'Improve and Reform Them': Manufacturing Citizenship and Goods in the Vocational School of Late Ottoman Baghdad
Aga Khan Program Lecture:
'Improve and Reform Them':
Manufacturing Citizenship and Goods in the Vocational School of Late Ottoman Baghdad
Lydia Harrington, Historian, AKPIA@MIT Post-Doctoral Fellow
This talk will analyze the building, operation, and curriculum of the state industrial school (sanayi mektebi) in Baghdad within the context of modern urban planning, Ottoman and Arab nationalisms, educational reform, and industrialization, from the 1860s to World War I. The school’s main objectives were to morally reform children who were orphans, refugees, and/or considered “delinquents” and mold them into productive citizens by offering them an academic education and training in either traditional crafts such as shoe-making or in new technologies such as printing press operation. Through consultation of photographs, architectural plans, textbooks, provincial almanacs (salname), government communications, and diaries, I demonstrate how this school was part of a broader modernizing and centralizing strategy that was increasingly centered on a Turkish, Sunni Islamic identity and moral code and sought to keep one of the most distant Ottoman cities from being lost to competing empires. This talk will also illuminate the concepts and teaching of fine and industrial arts in the nineteenth- and early twentieth-century Islamic world.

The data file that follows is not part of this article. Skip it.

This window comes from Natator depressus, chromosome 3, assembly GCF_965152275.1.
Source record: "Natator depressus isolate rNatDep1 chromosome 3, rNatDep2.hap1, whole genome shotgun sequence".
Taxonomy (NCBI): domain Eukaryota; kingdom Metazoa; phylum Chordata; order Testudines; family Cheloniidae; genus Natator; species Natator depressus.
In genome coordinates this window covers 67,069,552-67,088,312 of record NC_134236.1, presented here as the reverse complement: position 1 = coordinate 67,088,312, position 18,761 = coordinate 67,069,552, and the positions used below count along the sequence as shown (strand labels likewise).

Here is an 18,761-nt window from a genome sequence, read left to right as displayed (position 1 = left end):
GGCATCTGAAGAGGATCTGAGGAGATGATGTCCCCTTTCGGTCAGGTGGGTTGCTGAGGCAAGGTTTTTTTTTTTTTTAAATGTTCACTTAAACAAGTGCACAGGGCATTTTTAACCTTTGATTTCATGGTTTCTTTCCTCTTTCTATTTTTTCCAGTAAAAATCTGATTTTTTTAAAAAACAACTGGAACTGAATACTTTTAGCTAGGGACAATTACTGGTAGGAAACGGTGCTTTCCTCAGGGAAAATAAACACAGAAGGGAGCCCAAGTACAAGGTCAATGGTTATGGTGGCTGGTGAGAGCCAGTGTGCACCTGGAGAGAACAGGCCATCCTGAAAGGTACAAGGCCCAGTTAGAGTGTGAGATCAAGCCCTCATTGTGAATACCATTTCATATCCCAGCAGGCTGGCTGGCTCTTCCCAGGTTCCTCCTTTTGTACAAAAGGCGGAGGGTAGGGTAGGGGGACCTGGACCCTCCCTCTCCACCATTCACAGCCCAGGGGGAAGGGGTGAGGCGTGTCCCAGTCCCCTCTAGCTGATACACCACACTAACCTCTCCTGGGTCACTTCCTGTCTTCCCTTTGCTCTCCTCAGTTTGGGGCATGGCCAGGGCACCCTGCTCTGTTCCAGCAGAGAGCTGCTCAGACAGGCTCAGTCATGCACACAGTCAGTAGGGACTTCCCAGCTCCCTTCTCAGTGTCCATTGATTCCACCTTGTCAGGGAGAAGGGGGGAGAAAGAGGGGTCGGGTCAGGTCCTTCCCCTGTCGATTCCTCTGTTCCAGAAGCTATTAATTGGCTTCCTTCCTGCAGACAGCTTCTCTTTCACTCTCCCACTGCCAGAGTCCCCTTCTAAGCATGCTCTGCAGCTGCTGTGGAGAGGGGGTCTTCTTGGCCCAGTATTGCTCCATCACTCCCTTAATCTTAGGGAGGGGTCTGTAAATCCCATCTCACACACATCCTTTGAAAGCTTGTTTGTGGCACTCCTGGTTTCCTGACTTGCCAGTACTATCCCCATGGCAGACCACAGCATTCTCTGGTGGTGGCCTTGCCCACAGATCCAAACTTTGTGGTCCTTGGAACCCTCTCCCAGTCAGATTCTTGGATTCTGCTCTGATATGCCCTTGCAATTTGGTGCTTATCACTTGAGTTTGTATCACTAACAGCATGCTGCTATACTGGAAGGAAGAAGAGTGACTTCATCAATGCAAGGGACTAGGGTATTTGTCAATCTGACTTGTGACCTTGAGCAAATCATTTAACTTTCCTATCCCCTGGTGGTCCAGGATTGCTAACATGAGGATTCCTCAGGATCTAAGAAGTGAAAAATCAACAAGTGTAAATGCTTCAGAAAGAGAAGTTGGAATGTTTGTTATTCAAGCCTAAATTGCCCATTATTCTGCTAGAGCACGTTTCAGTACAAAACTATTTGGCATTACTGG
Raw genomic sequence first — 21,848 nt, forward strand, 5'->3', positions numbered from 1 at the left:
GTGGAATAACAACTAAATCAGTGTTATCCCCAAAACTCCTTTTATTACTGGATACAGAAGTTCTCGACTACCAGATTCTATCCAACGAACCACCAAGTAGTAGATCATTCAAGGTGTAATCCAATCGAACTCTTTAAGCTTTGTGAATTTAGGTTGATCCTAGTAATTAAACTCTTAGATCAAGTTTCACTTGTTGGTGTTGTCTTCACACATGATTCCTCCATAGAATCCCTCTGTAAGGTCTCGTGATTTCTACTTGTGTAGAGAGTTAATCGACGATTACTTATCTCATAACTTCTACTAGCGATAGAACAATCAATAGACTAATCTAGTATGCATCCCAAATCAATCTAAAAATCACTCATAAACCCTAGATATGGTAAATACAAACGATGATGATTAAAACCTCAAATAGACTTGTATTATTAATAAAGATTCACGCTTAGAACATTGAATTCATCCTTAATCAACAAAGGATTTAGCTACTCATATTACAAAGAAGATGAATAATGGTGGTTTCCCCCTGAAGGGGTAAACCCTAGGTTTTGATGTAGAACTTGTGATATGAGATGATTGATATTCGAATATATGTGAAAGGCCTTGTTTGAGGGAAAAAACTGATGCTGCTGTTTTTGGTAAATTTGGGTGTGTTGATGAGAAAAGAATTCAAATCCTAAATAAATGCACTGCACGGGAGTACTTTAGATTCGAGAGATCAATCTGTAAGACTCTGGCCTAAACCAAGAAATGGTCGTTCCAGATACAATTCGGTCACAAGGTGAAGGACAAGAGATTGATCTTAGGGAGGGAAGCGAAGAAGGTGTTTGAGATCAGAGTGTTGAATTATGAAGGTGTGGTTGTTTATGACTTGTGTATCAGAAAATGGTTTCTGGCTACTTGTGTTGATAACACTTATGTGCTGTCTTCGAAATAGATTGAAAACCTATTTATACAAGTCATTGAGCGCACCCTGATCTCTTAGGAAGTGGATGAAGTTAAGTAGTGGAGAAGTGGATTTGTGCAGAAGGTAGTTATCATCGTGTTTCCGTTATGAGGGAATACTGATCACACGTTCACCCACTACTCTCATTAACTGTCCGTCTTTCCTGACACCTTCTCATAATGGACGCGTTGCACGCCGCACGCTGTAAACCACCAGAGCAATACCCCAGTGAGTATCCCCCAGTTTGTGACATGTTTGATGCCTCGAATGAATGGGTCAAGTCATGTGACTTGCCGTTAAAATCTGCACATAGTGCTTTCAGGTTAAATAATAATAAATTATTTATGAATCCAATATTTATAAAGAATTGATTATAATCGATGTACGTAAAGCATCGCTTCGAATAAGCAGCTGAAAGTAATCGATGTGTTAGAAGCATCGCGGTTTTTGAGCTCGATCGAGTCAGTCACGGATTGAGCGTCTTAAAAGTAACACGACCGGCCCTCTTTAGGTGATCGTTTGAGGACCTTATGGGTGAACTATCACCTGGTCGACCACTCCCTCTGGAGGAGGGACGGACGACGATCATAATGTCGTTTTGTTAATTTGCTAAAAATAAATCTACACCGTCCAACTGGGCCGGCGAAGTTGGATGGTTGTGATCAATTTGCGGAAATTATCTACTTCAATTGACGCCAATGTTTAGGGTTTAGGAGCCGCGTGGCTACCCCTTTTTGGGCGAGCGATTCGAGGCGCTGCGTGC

Lydia Harrington earned a PhD from Boston University's History of Art & Architecture Department in 2022. Her dissertation analyzed late Ottoman industrial schools in Baghdad, Damascus, and Beirut within the context of modern urban planning, Ottoman and Arab nationalisms, educational reform, and industrialization. She is currently turning her dissertation into a book manuscript, with a particular focus on the definitions of and relationship between “art” and “craft.” She has extensive curatorial experience at museums in Boston and research experience at archives and sites in Turkey, Lebanon, the UK, and the US. She also researches and gives walking tours on Boston's former Little Syria neighborhood (today's Chinatown and South End).